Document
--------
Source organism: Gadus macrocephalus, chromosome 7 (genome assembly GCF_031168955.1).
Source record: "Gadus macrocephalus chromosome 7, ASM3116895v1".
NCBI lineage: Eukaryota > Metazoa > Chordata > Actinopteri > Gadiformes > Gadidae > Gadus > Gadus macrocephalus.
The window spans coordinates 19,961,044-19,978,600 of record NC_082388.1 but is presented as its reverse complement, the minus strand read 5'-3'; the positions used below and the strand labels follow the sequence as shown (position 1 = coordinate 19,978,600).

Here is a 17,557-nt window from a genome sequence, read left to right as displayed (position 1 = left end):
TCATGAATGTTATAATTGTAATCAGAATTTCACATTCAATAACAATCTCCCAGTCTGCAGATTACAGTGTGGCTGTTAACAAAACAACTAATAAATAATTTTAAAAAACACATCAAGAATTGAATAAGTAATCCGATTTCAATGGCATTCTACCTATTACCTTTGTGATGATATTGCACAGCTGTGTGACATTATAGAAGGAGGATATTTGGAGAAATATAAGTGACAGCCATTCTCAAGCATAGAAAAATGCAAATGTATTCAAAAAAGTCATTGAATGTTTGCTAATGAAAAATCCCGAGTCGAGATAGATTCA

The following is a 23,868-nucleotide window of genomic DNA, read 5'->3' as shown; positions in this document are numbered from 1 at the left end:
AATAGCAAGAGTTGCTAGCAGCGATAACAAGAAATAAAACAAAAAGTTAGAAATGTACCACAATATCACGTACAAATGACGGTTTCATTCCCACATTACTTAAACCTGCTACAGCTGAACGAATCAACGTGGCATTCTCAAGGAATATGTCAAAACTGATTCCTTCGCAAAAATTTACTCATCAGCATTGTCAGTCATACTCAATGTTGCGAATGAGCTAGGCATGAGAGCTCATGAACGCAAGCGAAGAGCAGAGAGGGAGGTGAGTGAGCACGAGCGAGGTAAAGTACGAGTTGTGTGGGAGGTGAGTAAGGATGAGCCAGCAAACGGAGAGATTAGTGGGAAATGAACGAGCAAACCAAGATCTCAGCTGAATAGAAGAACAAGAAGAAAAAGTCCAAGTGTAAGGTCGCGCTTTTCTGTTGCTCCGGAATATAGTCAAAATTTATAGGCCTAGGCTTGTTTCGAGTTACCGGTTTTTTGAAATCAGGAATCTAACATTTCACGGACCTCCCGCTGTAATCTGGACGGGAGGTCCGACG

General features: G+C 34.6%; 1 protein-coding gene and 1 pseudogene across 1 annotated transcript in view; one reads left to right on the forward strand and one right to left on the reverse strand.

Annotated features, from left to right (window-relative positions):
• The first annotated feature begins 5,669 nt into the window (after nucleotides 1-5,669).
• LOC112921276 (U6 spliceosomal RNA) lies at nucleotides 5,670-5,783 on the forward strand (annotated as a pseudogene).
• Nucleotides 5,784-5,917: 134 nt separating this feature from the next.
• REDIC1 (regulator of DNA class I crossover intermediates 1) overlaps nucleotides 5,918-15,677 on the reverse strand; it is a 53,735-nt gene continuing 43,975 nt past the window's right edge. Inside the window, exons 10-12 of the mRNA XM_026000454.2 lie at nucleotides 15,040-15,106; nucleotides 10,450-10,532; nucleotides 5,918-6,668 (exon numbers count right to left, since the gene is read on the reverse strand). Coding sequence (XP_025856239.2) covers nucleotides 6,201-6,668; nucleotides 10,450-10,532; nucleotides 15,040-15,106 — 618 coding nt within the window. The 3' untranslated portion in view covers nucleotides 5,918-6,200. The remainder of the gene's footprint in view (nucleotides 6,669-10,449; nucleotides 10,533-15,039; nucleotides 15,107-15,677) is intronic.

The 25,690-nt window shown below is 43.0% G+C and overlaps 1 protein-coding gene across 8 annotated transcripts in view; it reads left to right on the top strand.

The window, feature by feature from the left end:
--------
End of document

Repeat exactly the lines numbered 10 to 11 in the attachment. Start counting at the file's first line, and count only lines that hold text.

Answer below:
Annotated features, from left to right (window-relative positions):
• The first annotated feature begins 5,669 nt into the window (after nucleotides 1-5,669).